I hope Cornell corrects this before publication.

Anyway, this book looks like it will be a good supplement to Whitney Cross's 1950 study, also published by Cornell University Press. But I don't expect it will have much to say about Latter-day Saints, who played no role at all in the revivals or in the antebellum social reform movements (temperance, antislavery, women's suffrage).

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3 hours ago, Nevo said:

I hope Cornell corrects this before publication.

Anyway, this book looks like it will be a good supplement to Whitney Cross's 1950 study, also published by Cornell University Press. But I don't expect it will have much to say about Latter-day Saints, who played no role at all in the revivals or in the antebellum social reform movements (temperance, antislavery, women's suffrage).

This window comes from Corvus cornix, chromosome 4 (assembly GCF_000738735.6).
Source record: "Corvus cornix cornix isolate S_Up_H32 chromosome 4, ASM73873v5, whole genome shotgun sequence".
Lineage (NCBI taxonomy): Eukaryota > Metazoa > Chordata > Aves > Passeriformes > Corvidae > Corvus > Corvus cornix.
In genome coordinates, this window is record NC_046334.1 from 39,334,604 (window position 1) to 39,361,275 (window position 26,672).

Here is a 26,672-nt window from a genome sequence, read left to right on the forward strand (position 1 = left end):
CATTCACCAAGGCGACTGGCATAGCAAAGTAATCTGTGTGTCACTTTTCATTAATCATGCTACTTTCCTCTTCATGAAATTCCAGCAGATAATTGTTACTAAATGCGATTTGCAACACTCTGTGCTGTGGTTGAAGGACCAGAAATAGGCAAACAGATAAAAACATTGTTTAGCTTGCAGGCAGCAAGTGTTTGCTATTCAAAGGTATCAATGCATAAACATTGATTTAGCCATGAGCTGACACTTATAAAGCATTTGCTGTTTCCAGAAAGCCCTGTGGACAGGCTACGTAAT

All those phenomena set the stage for and affected Mormonism.

Edited by Hamilton Porter
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7 hours ago, teddyaware said:

For decades enemies of the church have been insisting there was no great religious revival around the Palmyra, New York area at the time of the First Vision, and that the prophet Joseph Smith made the whole thing up in order to make his claim of religious confusion leading to his claimed encounter with God more plausible. It’ll be interesting to learn what the authors have to say on the subject.

Really?  I have never heard of anyone questioning the burned over district era.  Do you have any references? 

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1 hour ago, sunstoned said:

Really?  I have never heard of anyone questioning the burned over district era.  Do you have any references? 

"A search fails to find a story regarding the revival excitement that Smith later claimed was the reason why he went to the grove to seek God in prayer, and received this fantastic vision."

https://www.namb.net/apologetics/resource/the-truth-about-mormonism/

 

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4 hours ago, Nevo said: